Cookbook table of contents
Breakfast
Main dishes
Breads
Desserts
Complete Turkey Dinner
Aluminum foil cooking
Primitive: Cooking at its best
Roast Turkey
Oyster Stuffing
Pecan Pie
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tbsp = tablespoon
tsp = teaspoon



Cook the entire Turkey Dinner by stacking your Dutch Ovens, one on top of another. Stacking Dutch Ovens requires care in heat balance and timing.

Be aware that the top of an oven may be hotter than the desired temperature for the bottom of some dishes, requiring careful monitoring.

The roast turkey cooks for 2 hours, and will require adding coals under and on top during that time.

Consider placing a second Dutch Oven on the turkey, with Sweet Potato Pudding or perhaps Green Bean Casserole. Top the stack with a third Dutch Oven containing Pecan Pie.

The scalloped potatoes have enough liquid to survive on top of the turkey, but will need careful monitoring. The Pecan pie may require you to reduce the number of coals on top of the underlying oven.



Roast Turkey
12" Dutch Oven

9 to 12 lb Turkey 1/4 bunch fresh parsley
extra light olive oil 3 tsp. dried rosemary
Salt & Pepper to taste .

Remove neck and giblets and discard or use with back and ribs for stock, or flavoring in the scalloped potato recipe, page 23.

Carefully cut away the turkey legs, back and ribs.

Remove bones as needed from the breast and place it flat in the center of the Dutch Oven. The breast must be an inch or so below the top of the oven and oriented so the little plastic red button or thermometer won’t touch the top of the oven and melt when it pops up.

Place the legs in front and alongside the breast.

Sprinkle with parsley and rosemary.

Bake at 373 for two hours or until the red temperature button pops up.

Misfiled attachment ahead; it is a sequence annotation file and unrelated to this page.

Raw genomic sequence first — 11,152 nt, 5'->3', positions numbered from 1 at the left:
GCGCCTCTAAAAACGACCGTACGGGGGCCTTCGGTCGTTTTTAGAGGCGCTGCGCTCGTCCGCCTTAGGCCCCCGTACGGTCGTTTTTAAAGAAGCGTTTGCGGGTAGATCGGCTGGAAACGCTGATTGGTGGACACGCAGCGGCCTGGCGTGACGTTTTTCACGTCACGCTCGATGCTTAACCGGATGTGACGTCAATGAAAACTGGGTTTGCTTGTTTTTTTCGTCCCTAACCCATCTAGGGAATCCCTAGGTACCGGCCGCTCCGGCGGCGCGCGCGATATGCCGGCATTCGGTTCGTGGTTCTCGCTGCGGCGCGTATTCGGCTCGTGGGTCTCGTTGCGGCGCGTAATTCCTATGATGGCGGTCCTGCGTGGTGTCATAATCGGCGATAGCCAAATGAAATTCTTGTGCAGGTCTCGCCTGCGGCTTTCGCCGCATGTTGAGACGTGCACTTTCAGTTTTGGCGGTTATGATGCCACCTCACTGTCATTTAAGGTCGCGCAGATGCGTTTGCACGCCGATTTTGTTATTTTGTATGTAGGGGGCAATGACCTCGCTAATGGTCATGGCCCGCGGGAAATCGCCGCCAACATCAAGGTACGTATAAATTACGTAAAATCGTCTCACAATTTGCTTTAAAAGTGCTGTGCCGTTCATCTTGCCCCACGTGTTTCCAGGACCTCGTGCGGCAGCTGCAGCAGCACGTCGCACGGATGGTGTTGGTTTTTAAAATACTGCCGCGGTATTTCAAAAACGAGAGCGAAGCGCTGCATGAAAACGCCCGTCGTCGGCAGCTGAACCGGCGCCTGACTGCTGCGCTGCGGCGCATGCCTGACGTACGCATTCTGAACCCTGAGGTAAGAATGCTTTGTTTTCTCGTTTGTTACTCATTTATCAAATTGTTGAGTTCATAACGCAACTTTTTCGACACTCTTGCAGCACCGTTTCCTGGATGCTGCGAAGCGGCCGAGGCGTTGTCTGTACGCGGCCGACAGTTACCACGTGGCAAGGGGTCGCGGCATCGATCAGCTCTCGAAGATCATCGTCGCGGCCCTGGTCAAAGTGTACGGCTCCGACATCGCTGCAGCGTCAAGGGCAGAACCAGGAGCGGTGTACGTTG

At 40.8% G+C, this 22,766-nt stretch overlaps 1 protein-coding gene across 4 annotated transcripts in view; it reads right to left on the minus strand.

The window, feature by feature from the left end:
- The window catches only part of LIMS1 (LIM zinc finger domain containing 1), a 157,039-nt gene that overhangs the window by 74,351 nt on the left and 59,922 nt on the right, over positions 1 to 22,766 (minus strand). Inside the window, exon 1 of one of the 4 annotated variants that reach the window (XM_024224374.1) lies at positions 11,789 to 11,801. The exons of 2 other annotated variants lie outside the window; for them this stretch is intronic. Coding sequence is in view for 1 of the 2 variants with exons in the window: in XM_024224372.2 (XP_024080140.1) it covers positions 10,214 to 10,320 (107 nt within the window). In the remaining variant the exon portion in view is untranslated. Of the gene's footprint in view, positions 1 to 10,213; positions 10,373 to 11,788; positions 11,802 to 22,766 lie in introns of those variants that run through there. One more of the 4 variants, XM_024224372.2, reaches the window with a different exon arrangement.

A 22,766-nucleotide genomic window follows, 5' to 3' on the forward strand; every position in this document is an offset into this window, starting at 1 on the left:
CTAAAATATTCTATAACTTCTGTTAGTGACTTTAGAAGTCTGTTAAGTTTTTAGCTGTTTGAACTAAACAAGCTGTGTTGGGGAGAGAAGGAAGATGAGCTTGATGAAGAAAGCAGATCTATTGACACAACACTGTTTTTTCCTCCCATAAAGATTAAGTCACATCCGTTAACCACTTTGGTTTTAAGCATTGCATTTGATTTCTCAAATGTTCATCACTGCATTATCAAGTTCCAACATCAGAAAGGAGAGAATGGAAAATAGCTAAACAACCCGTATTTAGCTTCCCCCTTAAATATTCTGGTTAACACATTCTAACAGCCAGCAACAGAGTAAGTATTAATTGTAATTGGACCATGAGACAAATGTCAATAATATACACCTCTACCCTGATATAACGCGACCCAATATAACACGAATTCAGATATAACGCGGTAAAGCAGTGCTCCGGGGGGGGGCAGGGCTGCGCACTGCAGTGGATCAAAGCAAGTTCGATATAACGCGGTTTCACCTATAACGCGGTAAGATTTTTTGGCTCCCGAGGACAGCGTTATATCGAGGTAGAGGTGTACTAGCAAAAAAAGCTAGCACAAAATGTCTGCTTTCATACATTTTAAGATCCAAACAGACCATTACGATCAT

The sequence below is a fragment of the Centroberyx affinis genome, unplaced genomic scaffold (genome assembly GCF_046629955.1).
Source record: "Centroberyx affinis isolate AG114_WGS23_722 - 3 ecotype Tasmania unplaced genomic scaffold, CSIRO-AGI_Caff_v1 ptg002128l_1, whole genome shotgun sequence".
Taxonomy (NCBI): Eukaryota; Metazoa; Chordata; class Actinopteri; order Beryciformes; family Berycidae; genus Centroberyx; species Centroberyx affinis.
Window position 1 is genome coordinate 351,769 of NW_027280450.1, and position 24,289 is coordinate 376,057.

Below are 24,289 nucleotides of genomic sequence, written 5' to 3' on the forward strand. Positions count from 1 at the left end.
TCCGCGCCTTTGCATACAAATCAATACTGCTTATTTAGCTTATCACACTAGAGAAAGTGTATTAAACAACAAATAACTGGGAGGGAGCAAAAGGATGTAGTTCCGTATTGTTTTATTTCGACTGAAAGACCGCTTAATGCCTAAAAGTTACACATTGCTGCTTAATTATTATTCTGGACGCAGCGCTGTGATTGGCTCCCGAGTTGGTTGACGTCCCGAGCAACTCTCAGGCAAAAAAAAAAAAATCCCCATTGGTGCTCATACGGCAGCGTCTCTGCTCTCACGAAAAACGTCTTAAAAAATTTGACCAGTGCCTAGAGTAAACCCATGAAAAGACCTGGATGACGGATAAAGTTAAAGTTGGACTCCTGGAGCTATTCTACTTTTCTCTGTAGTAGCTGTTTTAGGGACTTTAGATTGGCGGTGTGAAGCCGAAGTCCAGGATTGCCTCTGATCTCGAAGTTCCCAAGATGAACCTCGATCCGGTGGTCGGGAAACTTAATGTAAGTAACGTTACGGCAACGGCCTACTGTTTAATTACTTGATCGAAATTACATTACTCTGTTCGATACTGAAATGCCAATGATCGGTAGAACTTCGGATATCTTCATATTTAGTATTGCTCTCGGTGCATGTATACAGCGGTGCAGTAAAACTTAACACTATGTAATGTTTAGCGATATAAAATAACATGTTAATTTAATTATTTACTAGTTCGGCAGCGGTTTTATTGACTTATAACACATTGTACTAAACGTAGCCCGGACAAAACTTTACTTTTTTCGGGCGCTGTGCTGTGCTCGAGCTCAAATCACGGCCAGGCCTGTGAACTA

Cooking a Turkey in a Dutch Oven makes for a wonderfully moist bird. Because it takes two or more hours it will be necessary to add coals constantly, especially to the top of the oven for a crisply browned skin.

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Oyster Stuffing
12" Dutch Oven

1/2 cup butter 2 finely chopped yellow onions
1 cup thinly sliced green onions 1 1/2 tablespoon minced garlic
4 dozen oysters (reserve oyster juice) 1 cup finely chopped celery
1/2 cup finely chopped parsley 1/2 tsp + black pepper
3/4 cup grated Asiago, parmesan, etc. 3/4 cup chopped pecans
3 cups garlic croutons .

Melt butter in the bottom of the Dutch Oven.

Saute yellow and green onions, garlic, and celery until translucent.

Add chopped oysters.

Cook for about 4 minutes, stirring constantly.

Add parsley and stir.

Lower the heat and simmer for 5 minutes.

Add cheese and pepper.

Remove from heat and begin stirring in croutons a few at a time.

Stir in pecans and oyster juice.

Cover and bake at 350 degrees for 20 to 40 minutes.

Modified from "Chef on Fire", by Jim Carey, 2006. Jim notes that one can substitute shrimp, sausage or nuts for the oysters used in this recipe. I also suggest considering mushrooms and black olives.

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Pecan Pie
10" Dutch Oven

3 eggs slightly beaten 1 cup sugar
2 tbsp. butter, melted 1 tsp vanilla
1 1/4 cup pecan halves 1 ready made pie crust
1 cup Karo Syrup (any color, I like Dark) .

Vigorously stir together Karo syrup, eggs, sugar, melted butter, and vanilla.

Fold in pecans.

Roll out the pie crust and place it into the Dutch Oven.

Pour ingredients into the pie crust.

Bake at 350 degrees for 50—55 minutes.

My research led me to a superb pecan pie recipe, but while shopping for the required bottle of Karo Syrup I discovered this "5 Minute" recipe on the back of the Karo bottle. Wow, I thought, this is exactly what we need for camp cooking! It only uses one mixing bowl, ingredients are mixed together all at once, poured into the unbaked pie shell, and viola Pecan Pie! Extensive "field" testing in my kitchen has confirmed that this recipe is just what I wanted. Thank you, Karo.

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